6 Habits of Effective Hourly Billing
Proper timekeeping and hourly billing is vital to project success and good client relations, yet many project teams still struggle to get it right. I’ve encountered task breakdowns written in obscure shorthand that are impossible for the client to decode, and others so sparse they may as well not have been included at all. Clients questioned these billing statements all the time, and with good reason. They could never be sure if they were getting their money’s worth!
Here are some useful tips you can use to ensure your clients get hourly billing statements that they’ll be happy to pay:
Timely Time Logs
It’s best to log your time and fill in the details right after the task, while memory is fresh. If that’s not possible, then end of the day is the best compromise. The longer the delay between the task and your logging time, the bigger the chance of you giving inaccurate details. Even jotting down a quick note on a scrap of paper can save you tons of aggravation (and save the client some money).
Keep a Backup Log
Cloud hosted project management software is great, but things can still go wrong even so. Backups of all your project data is a good idea (and should be SOP), but it’s also useful to keep your own personal logs as an additional reference. In case you need to refer to something in the middle of a meeting, for example.
I’m not talking about auditing for inflated billing (although that is a good thing to watch for), but rather project efficiency. Should that task take someone that long to complete? How long would the same task take if it was given to another? Is there a way the team member can do the project faster? Every half hour of spare project time you can scrape together is a half hour you can assign to a different task.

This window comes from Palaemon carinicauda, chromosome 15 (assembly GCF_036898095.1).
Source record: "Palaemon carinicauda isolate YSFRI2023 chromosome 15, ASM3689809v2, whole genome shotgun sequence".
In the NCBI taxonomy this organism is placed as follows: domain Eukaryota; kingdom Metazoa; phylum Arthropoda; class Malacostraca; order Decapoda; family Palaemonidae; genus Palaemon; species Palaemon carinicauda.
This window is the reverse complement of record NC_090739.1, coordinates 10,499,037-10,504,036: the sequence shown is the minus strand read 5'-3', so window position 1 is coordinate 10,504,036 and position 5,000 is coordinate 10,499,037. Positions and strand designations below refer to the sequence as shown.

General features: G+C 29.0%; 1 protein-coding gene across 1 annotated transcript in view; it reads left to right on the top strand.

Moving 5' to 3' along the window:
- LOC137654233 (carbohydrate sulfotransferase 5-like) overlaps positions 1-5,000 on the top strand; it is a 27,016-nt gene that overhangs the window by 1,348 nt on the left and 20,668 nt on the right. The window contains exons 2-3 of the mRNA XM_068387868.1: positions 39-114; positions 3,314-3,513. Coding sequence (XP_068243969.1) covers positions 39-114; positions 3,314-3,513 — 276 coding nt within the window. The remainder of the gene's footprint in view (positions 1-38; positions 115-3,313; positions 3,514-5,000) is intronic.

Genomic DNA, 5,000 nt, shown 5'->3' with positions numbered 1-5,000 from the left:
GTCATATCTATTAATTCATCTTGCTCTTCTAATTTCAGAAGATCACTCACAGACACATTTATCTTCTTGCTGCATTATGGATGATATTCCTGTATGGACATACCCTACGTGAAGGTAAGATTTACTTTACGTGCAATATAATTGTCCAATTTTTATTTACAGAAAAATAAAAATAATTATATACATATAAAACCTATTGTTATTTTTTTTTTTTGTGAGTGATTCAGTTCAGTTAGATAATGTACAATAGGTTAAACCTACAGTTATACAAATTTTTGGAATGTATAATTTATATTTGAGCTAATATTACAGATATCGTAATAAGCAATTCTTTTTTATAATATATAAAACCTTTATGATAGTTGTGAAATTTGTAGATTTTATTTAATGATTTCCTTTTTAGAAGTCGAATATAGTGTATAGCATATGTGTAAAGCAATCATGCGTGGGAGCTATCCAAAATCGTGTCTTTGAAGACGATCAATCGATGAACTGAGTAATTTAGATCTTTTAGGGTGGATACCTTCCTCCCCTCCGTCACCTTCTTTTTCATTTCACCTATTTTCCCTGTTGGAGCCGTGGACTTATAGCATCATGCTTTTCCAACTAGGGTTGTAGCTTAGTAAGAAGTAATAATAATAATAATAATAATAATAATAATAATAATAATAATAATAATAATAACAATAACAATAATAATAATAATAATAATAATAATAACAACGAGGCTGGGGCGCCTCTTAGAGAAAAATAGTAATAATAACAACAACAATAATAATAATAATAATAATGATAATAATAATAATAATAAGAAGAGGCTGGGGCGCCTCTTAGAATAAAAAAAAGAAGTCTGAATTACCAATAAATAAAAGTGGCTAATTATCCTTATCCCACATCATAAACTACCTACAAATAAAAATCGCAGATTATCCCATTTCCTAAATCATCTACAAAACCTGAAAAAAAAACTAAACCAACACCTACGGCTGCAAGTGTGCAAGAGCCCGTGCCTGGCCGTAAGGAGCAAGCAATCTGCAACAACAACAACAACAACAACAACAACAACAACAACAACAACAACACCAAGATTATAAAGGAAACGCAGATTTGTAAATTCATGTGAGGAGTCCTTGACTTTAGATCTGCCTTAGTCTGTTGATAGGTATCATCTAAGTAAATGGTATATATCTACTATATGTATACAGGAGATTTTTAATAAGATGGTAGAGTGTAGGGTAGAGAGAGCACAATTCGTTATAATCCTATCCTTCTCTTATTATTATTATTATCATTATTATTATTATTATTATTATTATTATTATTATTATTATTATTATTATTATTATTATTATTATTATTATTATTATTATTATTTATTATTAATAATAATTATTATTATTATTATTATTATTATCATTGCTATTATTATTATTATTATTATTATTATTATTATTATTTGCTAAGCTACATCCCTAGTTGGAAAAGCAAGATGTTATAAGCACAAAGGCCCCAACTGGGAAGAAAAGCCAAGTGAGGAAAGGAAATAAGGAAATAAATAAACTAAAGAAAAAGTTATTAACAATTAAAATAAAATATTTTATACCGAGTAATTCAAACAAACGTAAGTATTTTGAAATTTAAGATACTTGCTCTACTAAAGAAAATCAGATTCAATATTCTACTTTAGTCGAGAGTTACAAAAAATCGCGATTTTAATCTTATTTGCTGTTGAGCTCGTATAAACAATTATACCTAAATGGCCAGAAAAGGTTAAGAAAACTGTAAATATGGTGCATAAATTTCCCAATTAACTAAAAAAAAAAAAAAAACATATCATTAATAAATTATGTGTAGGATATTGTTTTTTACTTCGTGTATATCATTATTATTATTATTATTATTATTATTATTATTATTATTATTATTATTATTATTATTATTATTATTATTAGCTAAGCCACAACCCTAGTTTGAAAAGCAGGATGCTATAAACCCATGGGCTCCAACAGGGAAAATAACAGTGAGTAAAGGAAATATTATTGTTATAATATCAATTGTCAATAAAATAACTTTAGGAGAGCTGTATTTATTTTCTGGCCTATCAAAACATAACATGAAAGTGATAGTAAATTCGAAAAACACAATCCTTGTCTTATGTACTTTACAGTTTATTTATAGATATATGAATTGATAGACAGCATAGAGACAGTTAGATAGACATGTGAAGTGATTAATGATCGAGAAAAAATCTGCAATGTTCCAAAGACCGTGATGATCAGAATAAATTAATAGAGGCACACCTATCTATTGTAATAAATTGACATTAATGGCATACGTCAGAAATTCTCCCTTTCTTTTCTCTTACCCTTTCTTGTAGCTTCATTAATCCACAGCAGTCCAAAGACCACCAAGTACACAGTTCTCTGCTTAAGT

Keep Detailed Descriptions
Clients find vague task descriptions annoying. They offer no helpful information, and create more work for you, the PM, because you have to follow up with the team member and ask what exactly was done. Which do you think they’d rather pay for: a task that says “research,” or one that says “researched worksite zoning laws?” Just three extra words make a world of difference.
If you’re logging your time at the end of the day, it’s tempting to lump all of your project time into one block and dump all of your tasks into the same description. You know what I mean: “9am – 11am: created login page, fixed bugs, set up database.”
Don’t. The client is going to see this as disguising inefficiency, and they’ll be right. How do they know how much time you really spent on bug hunting? Are you trying to hide the fact that the project is buggy? Itemize your tasks for more transparent billing, and the client will have less reason to doubt you.
If you can offer the client transparent, accurate breakdowns of where the project budget is going, they’ll feel better about compensating your team for their hard work. And while they won’t enjoy the idea of going over budget, having detailed hourly logs will make it an easier pill to swallow.
Image credit, Flickr, Margarida Sardo